Recognizing And Battling Breast Cancer
Breast cancer occurs due to the irrepressible growth of cells in the breast that invades the nearby tissues and spreads throughout the body. These collections of irrepressible growth of tissue are called tumors or malignant tumors. However, not all tumors are cancerous.
Breast cancer has been diagnosed in large numbers in North America and Europe. In 2001, about 200,000 cases of breast cancer were diagnosed in the United States alone. Every woman has a 1 in 8 risk of developing breast cancer, but the risk of dying from breast cancer is much lower, barely 1 in 28.
The risk of getting breast cancer is generally higher among older women, women with a family history or previous history of breast cancer, women who had radiation therapy in the chest region, women who started their periods before 12 years old, women who had menopause after 50 years old, women who never had children or had them age 30 or older, or women with genetic mutation. In recent times genetic mutations for breast cancer have become a hot topic of research.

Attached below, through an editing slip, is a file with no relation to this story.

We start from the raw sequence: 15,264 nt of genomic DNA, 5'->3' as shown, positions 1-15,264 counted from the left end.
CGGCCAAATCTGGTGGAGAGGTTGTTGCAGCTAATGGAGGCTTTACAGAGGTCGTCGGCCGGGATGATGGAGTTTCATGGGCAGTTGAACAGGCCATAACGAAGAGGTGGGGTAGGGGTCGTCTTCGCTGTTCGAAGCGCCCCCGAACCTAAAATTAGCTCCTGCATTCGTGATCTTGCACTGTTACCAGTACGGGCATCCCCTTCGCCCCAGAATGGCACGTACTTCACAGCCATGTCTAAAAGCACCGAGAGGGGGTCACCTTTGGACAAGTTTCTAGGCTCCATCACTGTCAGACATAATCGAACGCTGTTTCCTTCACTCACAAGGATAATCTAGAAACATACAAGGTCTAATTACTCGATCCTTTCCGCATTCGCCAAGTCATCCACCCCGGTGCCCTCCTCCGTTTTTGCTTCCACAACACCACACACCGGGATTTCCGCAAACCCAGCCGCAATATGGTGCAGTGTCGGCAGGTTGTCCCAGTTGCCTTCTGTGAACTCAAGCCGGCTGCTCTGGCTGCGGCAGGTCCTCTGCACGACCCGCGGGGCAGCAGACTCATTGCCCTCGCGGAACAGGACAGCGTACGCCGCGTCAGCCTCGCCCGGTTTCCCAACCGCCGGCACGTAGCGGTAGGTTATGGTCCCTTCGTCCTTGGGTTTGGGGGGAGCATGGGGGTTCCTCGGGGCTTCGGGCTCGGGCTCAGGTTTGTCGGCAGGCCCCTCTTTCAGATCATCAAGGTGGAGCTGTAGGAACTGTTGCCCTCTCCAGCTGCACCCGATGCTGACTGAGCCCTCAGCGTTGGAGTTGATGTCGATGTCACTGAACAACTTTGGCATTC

The breast cancer tumor has the following symptoms: lump or thickening that appears on the breast or underarm, changes in the breast’s shape, nipple turned inwards followed by colorless discharge, red or scaled skin or nipple, or ridges on the breast skin.
If a woman experiences any of these symptoms, it does not necessarily mean she has breast cancer. In such a case she should undergo a breast cancer personal check-up. It is estimated that 95% of breast cancer is detected through personal check-up.